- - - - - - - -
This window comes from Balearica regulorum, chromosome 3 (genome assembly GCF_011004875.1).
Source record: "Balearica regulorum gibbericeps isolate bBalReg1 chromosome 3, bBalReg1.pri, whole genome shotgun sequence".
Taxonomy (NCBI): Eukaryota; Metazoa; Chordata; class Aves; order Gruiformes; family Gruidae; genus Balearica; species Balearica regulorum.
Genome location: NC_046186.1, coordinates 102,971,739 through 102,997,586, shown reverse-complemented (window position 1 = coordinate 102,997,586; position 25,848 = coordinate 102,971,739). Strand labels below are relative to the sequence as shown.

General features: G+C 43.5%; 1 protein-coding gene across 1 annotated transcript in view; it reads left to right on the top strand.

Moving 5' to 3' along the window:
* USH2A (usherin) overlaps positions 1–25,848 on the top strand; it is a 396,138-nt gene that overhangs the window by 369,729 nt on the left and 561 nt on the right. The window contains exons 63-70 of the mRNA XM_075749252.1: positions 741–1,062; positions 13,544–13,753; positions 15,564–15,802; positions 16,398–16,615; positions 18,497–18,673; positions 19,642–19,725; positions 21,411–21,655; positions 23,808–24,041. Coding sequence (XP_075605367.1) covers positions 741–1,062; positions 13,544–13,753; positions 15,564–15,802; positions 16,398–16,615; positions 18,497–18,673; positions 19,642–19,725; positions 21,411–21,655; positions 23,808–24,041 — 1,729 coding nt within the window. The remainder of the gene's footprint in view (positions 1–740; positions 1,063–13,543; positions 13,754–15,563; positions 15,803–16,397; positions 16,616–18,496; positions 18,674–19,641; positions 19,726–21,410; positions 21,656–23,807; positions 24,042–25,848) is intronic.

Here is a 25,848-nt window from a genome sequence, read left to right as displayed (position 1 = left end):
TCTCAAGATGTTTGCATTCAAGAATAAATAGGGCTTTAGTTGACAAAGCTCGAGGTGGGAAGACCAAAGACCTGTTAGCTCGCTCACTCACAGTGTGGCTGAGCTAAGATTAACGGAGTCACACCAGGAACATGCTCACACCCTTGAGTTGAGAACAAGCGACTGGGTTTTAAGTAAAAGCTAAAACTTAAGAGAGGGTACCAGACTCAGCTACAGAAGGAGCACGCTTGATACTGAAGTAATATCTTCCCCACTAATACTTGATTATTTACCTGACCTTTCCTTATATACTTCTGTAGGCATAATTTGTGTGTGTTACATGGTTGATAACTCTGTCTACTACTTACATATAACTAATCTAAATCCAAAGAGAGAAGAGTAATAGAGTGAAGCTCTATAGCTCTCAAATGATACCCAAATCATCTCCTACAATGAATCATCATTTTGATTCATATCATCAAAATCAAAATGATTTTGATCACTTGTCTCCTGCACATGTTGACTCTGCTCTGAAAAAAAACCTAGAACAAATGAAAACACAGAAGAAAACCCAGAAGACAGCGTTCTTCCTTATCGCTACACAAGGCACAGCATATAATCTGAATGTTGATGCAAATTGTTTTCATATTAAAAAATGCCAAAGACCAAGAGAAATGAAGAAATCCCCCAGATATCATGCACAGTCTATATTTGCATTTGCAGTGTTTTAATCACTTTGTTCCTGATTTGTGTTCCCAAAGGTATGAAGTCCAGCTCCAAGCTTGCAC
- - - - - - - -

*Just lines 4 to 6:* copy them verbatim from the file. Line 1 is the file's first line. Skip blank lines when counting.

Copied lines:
Genome location: NC_046186.1, coordinates 102,971,739 through 102,997,586, shown reverse-complemented (window position 1 = coordinate 102,997,586; position 25,848 = coordinate 102,971,739). Strand labels below are relative to the sequence as shown.

General features: G+C 43.5%; 1 protein-coding gene across 1 annotated transcript in view; it reads left to right on the top strand.

Moving 5' to 3' along the window: